Thursday, June 30, 2011
In Koji Wakamatsu's Caterpillar (Kyatapira, 2010), the wife of a returned Japanese soldier is expected to treat her husband as a hero, a "god soldier" -- trouble is, the bloke's an absolute cunt. This is one of the best films yet from Wakamatsu, and you'd be hard put to find anything that deals with the subject of war, duty, patriotism, and the definition of "hero" as beautifully, directly, and metaphorically as this does.
Based on a short story by Edogawa Rampo, the film's title is taken from the condition of the solider. His arms and legs have been blown off in combat and his face has horrendous scarring. He resembles a caterpillar, and sleeps, eats, and screws like one. A physically similar "caterpillar" appeared in Todd Browning's Freaks. He was known as 'The Human Torso'. This creature's name is Lieutenant Tadashi Kurokawa (Keigo Kusuya), a decorated military man who went to war representing the hopes and dreams of his small village.
Wakamatsu and his scriptwriters make some telling decisions about how they present Kurokawa from the outset, and these clarify the director's desire to get us to question what wartime heroism actually is. Is raping, setting fire to villages, and shooting civilians something to celebrate? The film opens with an unidentified Japanese soldier raping a Chinese woman while her house burns down. We then cut to the soldier's homecoming. Clearly, the rapist was Kurokawa, our "hero". Bestowed with honors by the village and the military, the physically devastated returnee is given the name "god soldier" and wheeled off to a life of dependence. Although the Japanese officials assure him of their support, it doesn't materialize. Instead, the man's troubled wife, Shigeko (Shinobu Terajima in an award-winning performance), is left to nurse and feed him.
Things take a little while to get ugly between the two. The limbless Kurokawa, starved of sexual affection, gets his fill from Shigeko. It's just a little oral at first, but it progresses to intercourse in assorted positions. The fornication scenes are suitably bizarre and convincing, and give the film a delightfully grotesque edge. They reminded me of the late director Teruo Ishii's best work. Eventually, the god soldier's demands become abusive and unreasonable, and Shigeko is forced to question the true meaning of "patriotic duty". Unable to complain about her situation, Shigeko does finds ways to equalize the relationship. One of these is to wheel her husband around the village like a carnival exhibit and force him to watch able-bodied people going about their day. Other options include starvation and neglect.
As described above, Kurokawa is depicted from the outset as less than a hero. Introduced as a rapist, our sympathy for him is certainly not overt. During the couple's confrontations, we also learn that Kurokawa beat Shigeko frequently even before he went to war. The writer in me feels that the film's drama might have been better served if Kurokawa had been a good man turned into something bad by his wartime experiences -- simply not mentioning that he beat Shigeko before the war would have achieved this. It would have intensified our ambivalence about Shigeko's treatment of him also and created a greater moral quandary for her. But since the man is and always was a violent cunt, our sympathies barely shift. War simply made a bad man worse. Dramatically, that's not as interesting. As material for Wakamatsu's thematic intentions, it serves its purpose, however. I sense that's more the point.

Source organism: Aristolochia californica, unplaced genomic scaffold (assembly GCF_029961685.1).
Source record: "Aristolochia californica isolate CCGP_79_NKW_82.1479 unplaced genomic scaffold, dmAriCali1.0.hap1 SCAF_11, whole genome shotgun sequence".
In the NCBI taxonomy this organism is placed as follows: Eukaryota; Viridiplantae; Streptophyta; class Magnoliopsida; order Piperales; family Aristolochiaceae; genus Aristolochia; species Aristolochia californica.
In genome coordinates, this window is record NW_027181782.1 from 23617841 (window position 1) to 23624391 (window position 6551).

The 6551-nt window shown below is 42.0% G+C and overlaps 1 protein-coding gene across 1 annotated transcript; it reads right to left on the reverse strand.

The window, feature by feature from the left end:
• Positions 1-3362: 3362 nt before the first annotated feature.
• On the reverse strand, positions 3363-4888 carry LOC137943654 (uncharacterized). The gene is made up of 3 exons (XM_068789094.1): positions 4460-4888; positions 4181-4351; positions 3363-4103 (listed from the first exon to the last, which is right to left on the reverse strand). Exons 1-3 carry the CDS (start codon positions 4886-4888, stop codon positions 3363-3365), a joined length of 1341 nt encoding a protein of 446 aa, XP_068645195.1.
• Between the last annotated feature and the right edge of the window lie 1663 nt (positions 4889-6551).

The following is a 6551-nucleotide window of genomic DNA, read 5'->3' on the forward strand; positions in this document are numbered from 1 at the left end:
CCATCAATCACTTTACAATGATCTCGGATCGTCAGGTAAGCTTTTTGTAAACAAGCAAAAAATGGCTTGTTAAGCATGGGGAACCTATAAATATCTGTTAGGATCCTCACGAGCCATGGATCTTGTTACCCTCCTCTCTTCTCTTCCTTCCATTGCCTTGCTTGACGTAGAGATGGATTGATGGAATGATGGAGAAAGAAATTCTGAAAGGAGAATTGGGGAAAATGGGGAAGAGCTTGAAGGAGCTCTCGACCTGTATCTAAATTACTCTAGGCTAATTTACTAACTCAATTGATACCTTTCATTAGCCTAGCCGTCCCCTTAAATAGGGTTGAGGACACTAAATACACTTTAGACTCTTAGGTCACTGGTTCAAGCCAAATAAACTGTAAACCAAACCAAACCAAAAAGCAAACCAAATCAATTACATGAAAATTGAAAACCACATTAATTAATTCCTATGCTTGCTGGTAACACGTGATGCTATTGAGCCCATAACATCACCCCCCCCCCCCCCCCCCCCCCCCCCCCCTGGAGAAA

The film is what it is, though, and I liked it for the most part. Although digital technology has produced some extraordinary looking films recently, this is not one of them. It's certainbly adequate, but the images are a bit murky at times or too stark at other times. There's no texture or "feel" to the film's look, so I always felt that an opportunity was missed.
The same source material, Rampo's short story, was recently adapted by director Hisayasu Sato for the anthology Rampo Noir (Ranpo jigoku, 2005). A grotesque, grisly, and beautiful collection of short stories based on the writer's fascinating work, Sato's Caterpillar is the stand-out piece. It diverges, however, from Wakamatsu's take, in that the returned soldier's limbs are hacked off not by war, but by his psychotic wife in order to prevent his return to soldiering. The expected consequences of THAT you need to see for yourself.
The Hong Kong-based Panorama Corporation is the first distributor out of the gate with an English-subtitled Blu-ray of Caterpillar. Presentation quality is good and cover art is suitably bizarre. A French DVD with English subtitles was issued in early May, 2011.
The amazingly prolific and original Wakamatsu is already knee-deep in his next production; again,
Shinobu Terajima stars.
Caterpillar is highly recommended.
Towards the very end of 2011 and into 2012, New York-based Kino-Lorber will release Caterpillar and Wakamatsu's brilliant United Red Army both theatrically and on DVD in the U.S. Please support these releases.
Another upcoming release from Kino-Lorber is My Joy (Schastye Mo), one of my favorite films of 2011.